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No claims or defenses against transferor re the instrument No knowledge that issuer/acceptor is in bankruptcy (but everyone who signed it could be broke- thats not a breach) Remedy: good faith taker may recover damages (up to amt of instrument + expenses + lost interest) Theory: Properly Payable Rule 4-401 Must be authorized by customer to be paid Forged signatures (drawer, indorser, etc) make it NOT properly payable No need for stop payment by customer- but customer should write another check to correct person, and would only be liable for that one Theory: Sue in conversion 3-420 Theft in CL Art 3: if accepted from someone who should not have it or paid to non-PEEI Cant use this if you are issuer/acceptor, or payee/indorsee that did not get instrument Only HOLDER has the property rights REMEDY: presumed amount of check Scenarios: Drawer writes check, gets stolen and forged, paid to theif, Payee never receives: Payee: no conversion remedy against banks (depo or drawee); never any delivery so no interest exists in check; never became a holder or PEEI; orig obligation to payee by drawer unchanged Drawer: no conversion remedy (but drawee bank liable for wrongful honor) Drawee bank: remedy against depo bank for breach presentment warranty Loss is on person who gave value to thief for check Payee A does receive, indorses to B, but then stolen and forged: A: remedy for conversion; it was As property B: no conversion remedy; never obtained rights; still can enforce the orig obligation by A Summary of theories Who suffered loss; Who is out of pocket now Can they shift their loss? Customer of bank- make bank recredit account: not properly payable; wrongful dishonor Transferee- enforce against upstream (prior) parties: transfer warranty Drawee/payor bank- enforce against presenter: presentment warranty Rightful owner of check- conversion Can the next party shift THEIR loss further? PEEI/HIDC- liability by the signer of check? 3-310 underlying obligation (of taking/accepting a certified check) Leeds bank liable when attorney forges his name on clients checks meant for them; bank honors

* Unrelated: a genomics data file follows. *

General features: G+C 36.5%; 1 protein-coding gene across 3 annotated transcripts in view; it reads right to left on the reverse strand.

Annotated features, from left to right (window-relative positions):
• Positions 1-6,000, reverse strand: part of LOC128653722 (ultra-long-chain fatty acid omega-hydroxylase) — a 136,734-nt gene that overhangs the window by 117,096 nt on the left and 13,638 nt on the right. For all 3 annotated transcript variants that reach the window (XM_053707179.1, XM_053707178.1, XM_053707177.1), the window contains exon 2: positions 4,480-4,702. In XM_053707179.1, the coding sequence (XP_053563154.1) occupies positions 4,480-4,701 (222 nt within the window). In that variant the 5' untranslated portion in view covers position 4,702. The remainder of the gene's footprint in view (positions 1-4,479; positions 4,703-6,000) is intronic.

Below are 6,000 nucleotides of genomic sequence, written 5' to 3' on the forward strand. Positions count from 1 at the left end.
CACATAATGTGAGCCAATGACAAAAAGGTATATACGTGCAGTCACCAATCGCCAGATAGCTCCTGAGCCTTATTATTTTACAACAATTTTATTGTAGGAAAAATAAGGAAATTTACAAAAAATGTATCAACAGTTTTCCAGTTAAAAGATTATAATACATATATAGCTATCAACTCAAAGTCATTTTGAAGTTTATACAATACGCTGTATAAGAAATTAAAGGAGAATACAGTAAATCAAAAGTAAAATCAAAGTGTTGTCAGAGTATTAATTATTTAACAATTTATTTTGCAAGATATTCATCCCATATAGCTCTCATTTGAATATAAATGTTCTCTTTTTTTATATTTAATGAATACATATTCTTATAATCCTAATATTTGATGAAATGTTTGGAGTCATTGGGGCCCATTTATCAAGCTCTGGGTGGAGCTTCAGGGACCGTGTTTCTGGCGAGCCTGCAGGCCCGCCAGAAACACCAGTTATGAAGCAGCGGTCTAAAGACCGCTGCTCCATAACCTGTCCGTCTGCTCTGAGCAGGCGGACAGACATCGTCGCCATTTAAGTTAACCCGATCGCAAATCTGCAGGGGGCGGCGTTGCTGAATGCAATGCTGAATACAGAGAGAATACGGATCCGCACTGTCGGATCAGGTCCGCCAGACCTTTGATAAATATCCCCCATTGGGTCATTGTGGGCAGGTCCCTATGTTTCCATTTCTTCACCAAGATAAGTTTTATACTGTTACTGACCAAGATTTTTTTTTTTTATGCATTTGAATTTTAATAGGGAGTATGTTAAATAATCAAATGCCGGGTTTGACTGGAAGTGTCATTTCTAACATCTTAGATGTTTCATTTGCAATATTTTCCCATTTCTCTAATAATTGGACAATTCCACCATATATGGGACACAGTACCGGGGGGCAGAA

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Price v Neal (1762)- if drawee pays/accepts the item, cannot pass liability/risk of forgery back to prior good faith parties; 4-302 final payment: payor bank accountable for item finally paid 3-418 finality rule: Payment/Acceptance by Mistake: no remedy for drawee bank if the payor/depo bank took the check in good faith and for value Decibel Credit Union v Pueblo Bank (2000)- Pueblo payor bank (depo bank) not liable to the drawee bank under presentment or transfer warranties, when thief forged blank stolen checks and cashed them at depo bank (his bank too). Presentment warranty doesnt apply to insufficient funds (of the thiefs account); Transfer warranty doesnt apply for drawee bank regarding authenticity of drawee signature. Prob 119, p280- thief steals blank checks, writes checks forging owners name to himself, cashes at Depo bank; Depo presents to Drawee bank for payment; Owner demands money back from drawee bank; bank recredits her- then what? Properly payable theory- not authorzied by customer/owner since she didnt sign check, so loss on drawee bank Drawee bank- Depo presented to Drawee so look at presentment warranty? NO doesnt work; Drawee bank has risk of forged drawers signature (customer) Depo bank- assumes risk of forged indorsements Wachovia Bank v Foster Bancshares (2006)- Choi presented a check to her bank Foster that wasnt the real check (cannot be determined if check was forged, or orig check was altered, since only had digital copy (more likely altered) so Depo bank has liability